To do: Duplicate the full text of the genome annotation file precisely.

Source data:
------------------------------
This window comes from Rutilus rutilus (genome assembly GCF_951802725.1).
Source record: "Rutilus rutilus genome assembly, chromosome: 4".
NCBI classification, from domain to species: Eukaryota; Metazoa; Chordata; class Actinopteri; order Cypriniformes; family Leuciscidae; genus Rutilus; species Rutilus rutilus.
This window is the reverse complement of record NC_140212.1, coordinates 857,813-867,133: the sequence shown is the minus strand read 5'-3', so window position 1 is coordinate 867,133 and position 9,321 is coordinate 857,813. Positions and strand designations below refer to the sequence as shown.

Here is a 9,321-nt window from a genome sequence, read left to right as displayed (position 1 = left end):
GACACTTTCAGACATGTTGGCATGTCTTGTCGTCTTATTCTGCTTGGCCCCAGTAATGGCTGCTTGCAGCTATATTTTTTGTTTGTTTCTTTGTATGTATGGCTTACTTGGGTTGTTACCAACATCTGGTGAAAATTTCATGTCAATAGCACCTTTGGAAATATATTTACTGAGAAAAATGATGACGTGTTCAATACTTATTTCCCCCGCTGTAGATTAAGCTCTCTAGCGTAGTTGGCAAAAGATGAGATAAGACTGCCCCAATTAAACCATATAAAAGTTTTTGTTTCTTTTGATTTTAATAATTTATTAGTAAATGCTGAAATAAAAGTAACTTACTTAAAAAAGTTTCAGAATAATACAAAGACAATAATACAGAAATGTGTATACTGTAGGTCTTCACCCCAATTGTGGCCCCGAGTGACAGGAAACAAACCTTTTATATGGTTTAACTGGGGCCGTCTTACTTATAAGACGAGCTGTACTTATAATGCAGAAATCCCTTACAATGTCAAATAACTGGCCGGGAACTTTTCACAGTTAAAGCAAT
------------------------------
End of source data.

This window comes from Rutilus rutilus (genome assembly GCF_951802725.1).
Source record: "Rutilus rutilus genome assembly, chromosome: 4".
NCBI classification, from domain to species: Eukaryota; Metazoa; Chordata; class Actinopteri; order Cypriniformes; family Leuciscidae; genus Rutilus; species Rutilus rutilus.
This window is the reverse complement of record NC_140212.1, coordinates 857,813-867,133: the sequence shown is the minus strand read 5'-3', so window position 1 is coordinate 867,133 and position 9,321 is coordinate 857,813. Positions and strand designations below refer to the sequence as shown.

Here is a 9,321-nt window from a genome sequence, read left to right as displayed (position 1 = left end):
GACACTTTCAGACATGTTGGCATGTCTTGTCGTCTTATTCTGCTTGGCCCCAGTAATGGCTGCTTGCAGCTATATTTTTTGTTTGTTTCTTTGTATGTATGGCTTACTTGGGTTGTTACCAACATCTGGTGAAAATTTCATGTCAATAGCACCTTTGGAAATATATTTACTGAGAAAAATGATGACGTGTTCAATACTTATTTCCCCCGCTGTAGATTAAGCTCTCTAGCGTAGTTGGCAAAAGATGAGATAAGACTGCCCCAATTAAACCATATAAAAGTTTTTGTTTCTTTTGATTTTAATAATTTATTAGTAAATGCTGAAATAAAAGTAACTTACTTAAAAAAGTTTCAGAATAATACAAAGACAATAATACAGAAATGTGTATACTGTAGGTCTTCACCCCAATTGTGGCCCCGAGTGACAGGAAACAAACCTTTTATATGGTTTAACTGGGGCCGTCTTACTTATAAGACGAGCTGTACTTATAATGCAGAAATCCCTTACAATGTCAAATAACTGGCCGGGAACTTTTCACAGTTAAAGCAAT